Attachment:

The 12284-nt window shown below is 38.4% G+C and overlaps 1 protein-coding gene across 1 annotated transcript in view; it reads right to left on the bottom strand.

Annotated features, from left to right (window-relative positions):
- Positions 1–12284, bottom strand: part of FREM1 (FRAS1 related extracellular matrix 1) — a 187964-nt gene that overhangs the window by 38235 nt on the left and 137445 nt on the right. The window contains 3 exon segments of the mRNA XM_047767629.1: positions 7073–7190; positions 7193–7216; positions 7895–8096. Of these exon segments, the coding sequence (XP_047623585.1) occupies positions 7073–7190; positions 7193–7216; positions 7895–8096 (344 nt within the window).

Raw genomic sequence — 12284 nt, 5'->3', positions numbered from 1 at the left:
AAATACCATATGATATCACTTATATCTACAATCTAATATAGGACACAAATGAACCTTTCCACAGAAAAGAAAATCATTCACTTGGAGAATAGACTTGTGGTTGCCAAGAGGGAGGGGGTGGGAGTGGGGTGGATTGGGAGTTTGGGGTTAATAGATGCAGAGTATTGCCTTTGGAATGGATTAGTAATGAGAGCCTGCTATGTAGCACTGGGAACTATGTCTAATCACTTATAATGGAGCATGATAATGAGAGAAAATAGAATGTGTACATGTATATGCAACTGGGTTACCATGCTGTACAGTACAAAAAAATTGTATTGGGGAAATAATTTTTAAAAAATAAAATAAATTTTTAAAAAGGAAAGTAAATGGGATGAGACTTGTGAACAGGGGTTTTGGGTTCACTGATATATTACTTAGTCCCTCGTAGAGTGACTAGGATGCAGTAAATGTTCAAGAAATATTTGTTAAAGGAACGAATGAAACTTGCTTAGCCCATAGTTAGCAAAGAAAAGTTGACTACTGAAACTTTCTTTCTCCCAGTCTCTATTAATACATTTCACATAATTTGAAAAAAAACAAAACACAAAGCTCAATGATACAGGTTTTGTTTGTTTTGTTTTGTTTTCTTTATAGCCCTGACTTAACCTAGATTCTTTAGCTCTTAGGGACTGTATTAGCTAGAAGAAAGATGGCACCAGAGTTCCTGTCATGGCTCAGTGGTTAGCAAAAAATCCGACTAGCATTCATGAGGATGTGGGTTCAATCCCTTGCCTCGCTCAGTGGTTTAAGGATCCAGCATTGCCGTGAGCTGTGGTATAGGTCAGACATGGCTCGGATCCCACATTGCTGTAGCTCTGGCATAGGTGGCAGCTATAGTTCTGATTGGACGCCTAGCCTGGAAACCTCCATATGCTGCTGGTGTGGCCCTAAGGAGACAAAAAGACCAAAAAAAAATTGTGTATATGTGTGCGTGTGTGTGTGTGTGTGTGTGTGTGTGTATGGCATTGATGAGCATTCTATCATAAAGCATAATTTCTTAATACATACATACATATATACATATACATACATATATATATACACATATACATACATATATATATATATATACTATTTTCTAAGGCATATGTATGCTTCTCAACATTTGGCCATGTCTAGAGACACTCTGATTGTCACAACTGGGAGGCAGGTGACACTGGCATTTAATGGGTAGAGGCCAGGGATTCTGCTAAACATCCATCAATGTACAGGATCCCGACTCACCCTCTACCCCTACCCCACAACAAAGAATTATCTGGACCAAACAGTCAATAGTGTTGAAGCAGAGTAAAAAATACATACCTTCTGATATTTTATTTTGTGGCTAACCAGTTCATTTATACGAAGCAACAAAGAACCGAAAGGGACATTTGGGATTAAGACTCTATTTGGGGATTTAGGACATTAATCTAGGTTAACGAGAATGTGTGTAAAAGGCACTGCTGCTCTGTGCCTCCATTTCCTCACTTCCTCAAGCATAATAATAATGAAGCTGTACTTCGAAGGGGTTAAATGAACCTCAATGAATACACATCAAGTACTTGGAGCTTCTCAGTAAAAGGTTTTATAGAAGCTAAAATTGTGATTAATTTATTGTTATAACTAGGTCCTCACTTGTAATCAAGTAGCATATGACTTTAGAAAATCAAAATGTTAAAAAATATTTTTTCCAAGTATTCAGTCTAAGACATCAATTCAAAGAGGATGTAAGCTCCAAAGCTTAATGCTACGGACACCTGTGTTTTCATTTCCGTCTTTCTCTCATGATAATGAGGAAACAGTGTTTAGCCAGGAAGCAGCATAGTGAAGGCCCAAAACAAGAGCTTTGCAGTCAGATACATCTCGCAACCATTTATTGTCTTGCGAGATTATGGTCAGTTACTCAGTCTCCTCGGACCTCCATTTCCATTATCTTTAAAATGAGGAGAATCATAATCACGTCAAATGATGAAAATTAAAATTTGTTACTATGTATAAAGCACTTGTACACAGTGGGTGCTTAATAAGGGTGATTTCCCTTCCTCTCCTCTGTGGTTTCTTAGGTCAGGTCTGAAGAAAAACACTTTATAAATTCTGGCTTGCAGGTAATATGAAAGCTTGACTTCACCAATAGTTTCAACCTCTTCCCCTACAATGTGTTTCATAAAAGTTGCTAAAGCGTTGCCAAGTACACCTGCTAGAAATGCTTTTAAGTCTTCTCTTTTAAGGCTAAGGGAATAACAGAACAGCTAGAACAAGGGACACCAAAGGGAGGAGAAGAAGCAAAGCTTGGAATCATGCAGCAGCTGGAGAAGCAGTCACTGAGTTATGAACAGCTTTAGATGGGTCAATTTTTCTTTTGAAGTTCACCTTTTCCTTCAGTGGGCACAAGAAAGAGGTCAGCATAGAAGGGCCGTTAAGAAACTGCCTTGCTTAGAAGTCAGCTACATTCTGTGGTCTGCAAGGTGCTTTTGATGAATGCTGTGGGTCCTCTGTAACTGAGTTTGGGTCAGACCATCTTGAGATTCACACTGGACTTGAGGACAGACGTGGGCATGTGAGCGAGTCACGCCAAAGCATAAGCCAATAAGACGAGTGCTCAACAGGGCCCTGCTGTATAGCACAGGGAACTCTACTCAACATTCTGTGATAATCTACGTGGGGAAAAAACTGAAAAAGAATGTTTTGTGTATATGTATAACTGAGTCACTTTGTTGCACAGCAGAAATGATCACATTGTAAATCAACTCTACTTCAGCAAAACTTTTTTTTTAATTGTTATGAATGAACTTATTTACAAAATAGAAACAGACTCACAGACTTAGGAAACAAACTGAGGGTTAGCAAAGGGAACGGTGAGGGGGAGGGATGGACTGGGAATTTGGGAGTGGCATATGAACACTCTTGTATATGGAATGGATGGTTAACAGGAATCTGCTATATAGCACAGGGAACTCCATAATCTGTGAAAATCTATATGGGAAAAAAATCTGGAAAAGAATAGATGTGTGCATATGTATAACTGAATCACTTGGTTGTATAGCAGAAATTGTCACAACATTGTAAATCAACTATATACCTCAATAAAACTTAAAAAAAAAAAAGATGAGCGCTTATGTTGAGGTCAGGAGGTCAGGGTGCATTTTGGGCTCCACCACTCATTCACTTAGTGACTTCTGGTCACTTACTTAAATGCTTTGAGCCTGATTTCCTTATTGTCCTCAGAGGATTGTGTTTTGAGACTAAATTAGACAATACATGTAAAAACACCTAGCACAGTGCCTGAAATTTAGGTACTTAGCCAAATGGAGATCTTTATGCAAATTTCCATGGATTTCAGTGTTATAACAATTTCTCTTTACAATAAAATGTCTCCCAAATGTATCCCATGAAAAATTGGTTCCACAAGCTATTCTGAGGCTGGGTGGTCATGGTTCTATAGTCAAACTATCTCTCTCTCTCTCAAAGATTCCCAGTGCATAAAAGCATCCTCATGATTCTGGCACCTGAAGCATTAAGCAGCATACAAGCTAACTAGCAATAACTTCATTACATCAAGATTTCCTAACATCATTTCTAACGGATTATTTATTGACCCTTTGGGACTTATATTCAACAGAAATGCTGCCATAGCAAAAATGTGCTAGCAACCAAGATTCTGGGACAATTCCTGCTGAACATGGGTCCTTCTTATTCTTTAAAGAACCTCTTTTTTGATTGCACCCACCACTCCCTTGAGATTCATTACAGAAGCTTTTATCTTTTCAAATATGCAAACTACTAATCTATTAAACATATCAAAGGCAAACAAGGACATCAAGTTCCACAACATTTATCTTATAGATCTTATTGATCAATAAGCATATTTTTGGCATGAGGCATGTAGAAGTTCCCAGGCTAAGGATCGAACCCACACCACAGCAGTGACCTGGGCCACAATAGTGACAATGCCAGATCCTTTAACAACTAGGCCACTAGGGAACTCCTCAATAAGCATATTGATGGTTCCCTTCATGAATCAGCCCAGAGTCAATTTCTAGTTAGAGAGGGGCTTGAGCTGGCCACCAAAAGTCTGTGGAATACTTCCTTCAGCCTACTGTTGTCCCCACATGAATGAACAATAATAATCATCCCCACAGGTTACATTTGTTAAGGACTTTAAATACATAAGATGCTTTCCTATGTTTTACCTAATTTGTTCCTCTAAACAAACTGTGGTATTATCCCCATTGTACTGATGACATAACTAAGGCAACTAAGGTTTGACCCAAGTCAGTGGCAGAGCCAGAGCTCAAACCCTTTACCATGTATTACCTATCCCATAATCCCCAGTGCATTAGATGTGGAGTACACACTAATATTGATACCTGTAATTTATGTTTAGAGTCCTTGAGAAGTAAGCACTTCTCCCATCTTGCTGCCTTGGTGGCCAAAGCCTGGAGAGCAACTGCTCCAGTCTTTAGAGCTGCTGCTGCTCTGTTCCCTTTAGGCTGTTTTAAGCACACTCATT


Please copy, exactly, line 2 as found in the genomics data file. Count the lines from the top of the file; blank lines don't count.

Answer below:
Annotated features, from left to right (window-relative positions):